Optimizing Reverse Translations

The Analyze | Reverse Translation menu option lets you create a DNA sequence from a Protein sequence, reverse translated using a specific Genetic Code (by default, the Universal Genetic Code). The default option creates a DNA sequence with N’s and other ambiguities reflecting the degeneracy of the genetic code. This is great if you want to identify less ambiguous sections to design probes or primers and in fact MacVector will even display a list of probes with the least ambiguities.

However, MacVector also offers an optimization function if you are interested in designing a gene with codon usage optimized for expression in a particular organism.


To use this function, you do need to supply a codon usage table – a number of common tables are shipped with MacVector:

/Applications/MacVector/Codon Bias Tables/

There are four different algorithms that MacVector provides for optimizing codon usage.

Most Frequently Used Codon – this simply uses the most commonly occurring codon for each amino acid. So if, e.g. the most common Leu codon is CTC, all Leu codons will be CTC. Perhaps this is only useful if you want to design a “best guess” primer and are willing to accept a certain failure rate. If you used this to optimize expression, the host would likely run out of that tRNA and you wouldn’t see optimal expression.

Frequency Distribution – this selects a random codon for each amino acid, biased towards the most commonly used codon that encodes each amino acid. Each time you run the algorithm, a different, random set of codons will be selected. If you were to generate a new DNA over and over again, eventually this would create a collection of sequences where the average codon usage would exactly match the average for the .bias organism. But any individual reverse translation may randomly be quite different.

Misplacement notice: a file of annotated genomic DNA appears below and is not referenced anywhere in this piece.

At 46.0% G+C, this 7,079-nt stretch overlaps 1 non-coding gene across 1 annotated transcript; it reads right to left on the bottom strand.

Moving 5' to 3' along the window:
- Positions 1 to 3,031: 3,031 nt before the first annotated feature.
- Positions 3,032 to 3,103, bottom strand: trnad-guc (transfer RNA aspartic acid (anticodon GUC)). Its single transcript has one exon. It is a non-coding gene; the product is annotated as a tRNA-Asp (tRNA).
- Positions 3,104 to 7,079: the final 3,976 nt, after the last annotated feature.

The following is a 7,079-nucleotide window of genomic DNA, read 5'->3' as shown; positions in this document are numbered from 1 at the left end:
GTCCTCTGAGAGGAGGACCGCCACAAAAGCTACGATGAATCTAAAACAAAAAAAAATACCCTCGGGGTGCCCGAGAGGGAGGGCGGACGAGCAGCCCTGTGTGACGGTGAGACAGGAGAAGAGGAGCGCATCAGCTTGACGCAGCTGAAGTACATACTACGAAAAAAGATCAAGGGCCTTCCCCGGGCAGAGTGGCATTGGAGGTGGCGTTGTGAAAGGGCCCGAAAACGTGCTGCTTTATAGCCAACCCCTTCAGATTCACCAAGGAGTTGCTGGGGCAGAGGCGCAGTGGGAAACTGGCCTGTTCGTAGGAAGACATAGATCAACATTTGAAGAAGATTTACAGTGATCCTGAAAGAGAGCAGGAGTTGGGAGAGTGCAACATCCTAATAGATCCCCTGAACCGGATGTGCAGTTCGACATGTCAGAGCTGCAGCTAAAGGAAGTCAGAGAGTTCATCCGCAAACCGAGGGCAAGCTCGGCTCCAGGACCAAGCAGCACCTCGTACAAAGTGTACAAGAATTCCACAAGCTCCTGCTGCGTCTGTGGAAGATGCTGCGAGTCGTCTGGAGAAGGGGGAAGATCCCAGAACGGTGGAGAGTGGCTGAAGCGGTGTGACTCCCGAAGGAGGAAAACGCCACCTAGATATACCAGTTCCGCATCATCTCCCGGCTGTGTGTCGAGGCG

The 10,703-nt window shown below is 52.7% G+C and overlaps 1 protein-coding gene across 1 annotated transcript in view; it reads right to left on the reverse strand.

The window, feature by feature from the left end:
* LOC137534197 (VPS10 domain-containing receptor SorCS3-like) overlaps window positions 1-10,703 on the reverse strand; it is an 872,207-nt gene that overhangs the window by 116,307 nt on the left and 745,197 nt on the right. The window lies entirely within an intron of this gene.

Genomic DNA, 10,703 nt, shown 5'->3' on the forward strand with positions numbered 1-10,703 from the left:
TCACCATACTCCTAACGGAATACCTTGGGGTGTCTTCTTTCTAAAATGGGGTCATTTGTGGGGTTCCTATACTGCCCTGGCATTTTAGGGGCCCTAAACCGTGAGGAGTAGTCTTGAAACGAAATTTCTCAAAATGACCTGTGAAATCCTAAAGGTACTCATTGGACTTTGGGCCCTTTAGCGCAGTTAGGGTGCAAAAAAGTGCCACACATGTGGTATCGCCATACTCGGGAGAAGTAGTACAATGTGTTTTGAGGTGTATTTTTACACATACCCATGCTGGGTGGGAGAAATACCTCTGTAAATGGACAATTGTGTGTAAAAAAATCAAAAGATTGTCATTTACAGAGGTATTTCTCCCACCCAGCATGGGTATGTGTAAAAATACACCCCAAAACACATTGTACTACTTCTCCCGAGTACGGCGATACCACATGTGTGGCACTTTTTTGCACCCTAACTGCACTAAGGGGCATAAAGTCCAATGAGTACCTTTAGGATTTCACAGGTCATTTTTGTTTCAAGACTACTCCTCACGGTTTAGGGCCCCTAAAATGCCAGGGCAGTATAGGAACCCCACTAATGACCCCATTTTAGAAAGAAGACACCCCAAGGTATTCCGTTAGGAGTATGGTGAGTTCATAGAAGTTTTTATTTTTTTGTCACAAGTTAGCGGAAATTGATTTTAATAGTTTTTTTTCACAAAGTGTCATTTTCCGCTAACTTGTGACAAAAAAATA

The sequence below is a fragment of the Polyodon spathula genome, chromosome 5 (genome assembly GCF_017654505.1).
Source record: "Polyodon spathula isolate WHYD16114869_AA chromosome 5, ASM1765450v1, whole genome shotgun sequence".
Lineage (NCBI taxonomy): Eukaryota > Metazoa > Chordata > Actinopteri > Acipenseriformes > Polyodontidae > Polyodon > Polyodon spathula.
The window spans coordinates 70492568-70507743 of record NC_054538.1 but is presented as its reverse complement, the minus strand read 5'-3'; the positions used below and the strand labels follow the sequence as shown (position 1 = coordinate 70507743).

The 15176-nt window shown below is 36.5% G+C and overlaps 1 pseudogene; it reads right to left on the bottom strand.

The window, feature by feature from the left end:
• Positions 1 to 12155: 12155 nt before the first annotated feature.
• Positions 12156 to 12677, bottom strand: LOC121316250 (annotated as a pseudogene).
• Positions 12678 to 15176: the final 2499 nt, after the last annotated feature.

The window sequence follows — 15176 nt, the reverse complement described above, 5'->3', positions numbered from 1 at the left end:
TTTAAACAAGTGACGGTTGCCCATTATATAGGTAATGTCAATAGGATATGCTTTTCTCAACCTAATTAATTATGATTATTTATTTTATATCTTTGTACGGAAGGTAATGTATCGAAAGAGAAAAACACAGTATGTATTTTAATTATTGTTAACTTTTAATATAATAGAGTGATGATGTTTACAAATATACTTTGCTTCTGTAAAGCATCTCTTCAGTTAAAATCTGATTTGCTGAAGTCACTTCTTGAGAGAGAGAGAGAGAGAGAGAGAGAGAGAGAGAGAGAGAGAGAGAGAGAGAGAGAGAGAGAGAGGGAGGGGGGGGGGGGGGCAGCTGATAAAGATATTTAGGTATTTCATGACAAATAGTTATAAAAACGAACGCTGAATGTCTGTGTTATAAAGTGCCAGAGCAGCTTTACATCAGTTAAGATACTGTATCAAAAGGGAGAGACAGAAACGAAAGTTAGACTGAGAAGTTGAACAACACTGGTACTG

Probability Distribution – this is probably the most powerful setting if you are interested in expression. Similar to the Frequency Distribution, this chooses a random codon, biased towards the most frequently used codons for each amino acid. However, this version tries to ensure that the final DNA sequence has a codon usage profile as closely matching as possible to the codon usage of the selected .bias file. Again, each time you invoke the algorithm, it will produce a different sequence. But as the overall codon usage in the DNA sequence is guaranteed to be as close as possible to the codon usage in the .bias organism this should, in theory, give you the best chance of high expression. Again, you will get a different sequence each time you invoke this.

Uniform Distribution – this ignores the usage of each codon and randomly assigns an appropriate codon for each amino acid. Its similar to the default algorithm that uses ambiguities to create an “absolute” coding DNA, but here it just chooses a random codon with no regard for codon usage probability. Again, you will get a different sequence each time you invoke this.

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